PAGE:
By Dustin Niles
The world of digital media is a war between text and images. Much as been said about the effects of digital media on what we can say — the abilities afforded to us as far as who we can talk to, what we can say, and how we can find what others are saying. It’s ubiquity has been in the form of tweets, status updates, with some credence lended to the fact that images can go along with it. But we’re barraged with images like never before. Video has flourished on the internet even more so than it did on the platform that was made for it, television. Still images are being produced an unfathomable pace. Images are a huge part of the new age of digital media.
And with that has come the tools used to alter and edit these images, both in still image and video form. As I talked about with deep fakes, this technology has progressed to the point that amateur video makers can fabricate believable lies that look like they’re coming from the mouths of world leaders. (Roose, 2018) It’s a scary development that holds implications for democracy and society itself.
Image manipulation has also had profound effects on body image and ideas of the self. I looked at how advertising images have decimated mental health, and how inclusion has affected how marginalized communities see themselves. (Scriver, 2019)
And finally, I looked at some of the good things that can come from the multitude of images on the internet, and the advanced state of image editing software. Researchers are using digital tools to recreate damaged or unwanted portions of photos, restoring their quality by taking advantage of the billions of internet images available at the click of a mouse. (Zhu, Huang, Tan, Xu, & Hu, 2015)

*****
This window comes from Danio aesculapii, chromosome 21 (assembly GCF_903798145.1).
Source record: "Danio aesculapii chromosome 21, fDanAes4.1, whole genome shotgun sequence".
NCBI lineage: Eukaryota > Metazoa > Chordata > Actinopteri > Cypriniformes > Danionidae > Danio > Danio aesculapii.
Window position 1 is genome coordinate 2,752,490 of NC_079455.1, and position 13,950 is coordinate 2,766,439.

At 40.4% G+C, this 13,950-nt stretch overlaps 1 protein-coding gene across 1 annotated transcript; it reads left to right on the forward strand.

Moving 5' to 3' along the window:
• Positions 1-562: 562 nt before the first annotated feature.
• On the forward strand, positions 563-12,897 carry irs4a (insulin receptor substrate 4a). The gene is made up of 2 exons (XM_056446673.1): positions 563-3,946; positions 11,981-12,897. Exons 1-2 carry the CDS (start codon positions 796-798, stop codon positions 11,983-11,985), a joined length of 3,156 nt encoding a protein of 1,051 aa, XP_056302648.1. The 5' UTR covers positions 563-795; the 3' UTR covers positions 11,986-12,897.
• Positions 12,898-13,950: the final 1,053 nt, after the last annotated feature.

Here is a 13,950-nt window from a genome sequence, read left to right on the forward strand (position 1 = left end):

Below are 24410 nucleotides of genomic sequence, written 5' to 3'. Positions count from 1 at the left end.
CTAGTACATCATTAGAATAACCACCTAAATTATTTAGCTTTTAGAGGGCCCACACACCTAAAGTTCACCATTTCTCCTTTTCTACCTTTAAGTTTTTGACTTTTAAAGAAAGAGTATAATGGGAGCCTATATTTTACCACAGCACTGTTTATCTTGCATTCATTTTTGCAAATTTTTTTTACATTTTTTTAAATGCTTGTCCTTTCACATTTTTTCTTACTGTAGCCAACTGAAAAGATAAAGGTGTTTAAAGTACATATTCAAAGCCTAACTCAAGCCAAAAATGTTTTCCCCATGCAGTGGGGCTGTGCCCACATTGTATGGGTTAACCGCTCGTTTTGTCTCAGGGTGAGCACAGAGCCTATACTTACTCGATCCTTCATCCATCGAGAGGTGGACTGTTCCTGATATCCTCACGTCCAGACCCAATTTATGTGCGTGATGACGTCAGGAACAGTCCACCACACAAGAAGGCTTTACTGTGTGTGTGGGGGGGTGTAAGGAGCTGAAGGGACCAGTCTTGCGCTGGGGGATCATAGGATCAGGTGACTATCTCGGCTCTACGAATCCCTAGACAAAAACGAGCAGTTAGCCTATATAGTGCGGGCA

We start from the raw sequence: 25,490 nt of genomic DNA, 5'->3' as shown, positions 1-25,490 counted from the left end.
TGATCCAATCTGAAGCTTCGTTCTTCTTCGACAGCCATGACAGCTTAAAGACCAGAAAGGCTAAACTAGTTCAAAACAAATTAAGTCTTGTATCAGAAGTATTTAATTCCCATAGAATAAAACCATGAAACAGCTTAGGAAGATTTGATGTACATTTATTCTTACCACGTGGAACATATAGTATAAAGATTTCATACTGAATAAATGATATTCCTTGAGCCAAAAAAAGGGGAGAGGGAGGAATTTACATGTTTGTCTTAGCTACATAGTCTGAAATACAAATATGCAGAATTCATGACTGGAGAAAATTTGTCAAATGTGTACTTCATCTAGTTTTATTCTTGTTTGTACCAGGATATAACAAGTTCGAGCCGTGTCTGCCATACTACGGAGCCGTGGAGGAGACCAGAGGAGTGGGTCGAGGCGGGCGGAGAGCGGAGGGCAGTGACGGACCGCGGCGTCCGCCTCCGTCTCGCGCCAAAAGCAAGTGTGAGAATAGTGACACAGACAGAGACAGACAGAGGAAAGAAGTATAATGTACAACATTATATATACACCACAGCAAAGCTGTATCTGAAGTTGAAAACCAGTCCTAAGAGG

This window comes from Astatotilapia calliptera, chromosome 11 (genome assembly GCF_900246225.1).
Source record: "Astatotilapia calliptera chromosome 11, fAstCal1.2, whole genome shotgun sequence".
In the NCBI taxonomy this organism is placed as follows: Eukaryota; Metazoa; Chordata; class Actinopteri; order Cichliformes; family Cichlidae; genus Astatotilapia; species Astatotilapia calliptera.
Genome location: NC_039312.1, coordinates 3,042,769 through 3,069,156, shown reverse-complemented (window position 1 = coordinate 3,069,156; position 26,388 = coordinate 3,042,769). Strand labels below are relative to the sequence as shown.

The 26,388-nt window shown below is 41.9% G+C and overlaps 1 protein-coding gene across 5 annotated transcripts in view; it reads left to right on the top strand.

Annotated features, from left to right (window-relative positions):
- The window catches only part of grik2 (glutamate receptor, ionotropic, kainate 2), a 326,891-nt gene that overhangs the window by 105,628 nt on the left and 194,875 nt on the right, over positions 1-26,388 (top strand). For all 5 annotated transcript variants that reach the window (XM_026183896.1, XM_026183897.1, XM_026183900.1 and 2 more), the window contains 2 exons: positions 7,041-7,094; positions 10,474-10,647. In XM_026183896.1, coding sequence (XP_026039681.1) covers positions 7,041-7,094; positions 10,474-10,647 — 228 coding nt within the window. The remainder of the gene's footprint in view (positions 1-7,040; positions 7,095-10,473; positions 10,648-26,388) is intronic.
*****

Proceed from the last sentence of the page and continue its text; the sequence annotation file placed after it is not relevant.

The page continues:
There’s much more to be said about images on the internet, and this is not made to be a definitive guide to internet imagery. But these blog posts serve as a starting point, an overview of the kind of capabilities that images and image editing have going into a new decade. As the decade progresses, I’m sure that we’ll see even more innovations, both for better and for worse, in imagery in digital spaces.

Roose, K. (2018, March 4) Here come the fake videos, too. The New York Times. Retrieved from
Scriver, A. (2019, Aug. 29) Hell yeah, you can use Photoshop and love your body. Greatist. Retrieved from
Zhu, Z., Huang, H. Z., Tan, Z. P., Xu, K., & Hu, S. M. (2015, Sep. 18) Faithful completion of images of scenic landmarks using internet images. IEEE Transactions on Visualization and Computer Graphics, 22(8), 1945-1958. Retrieved from
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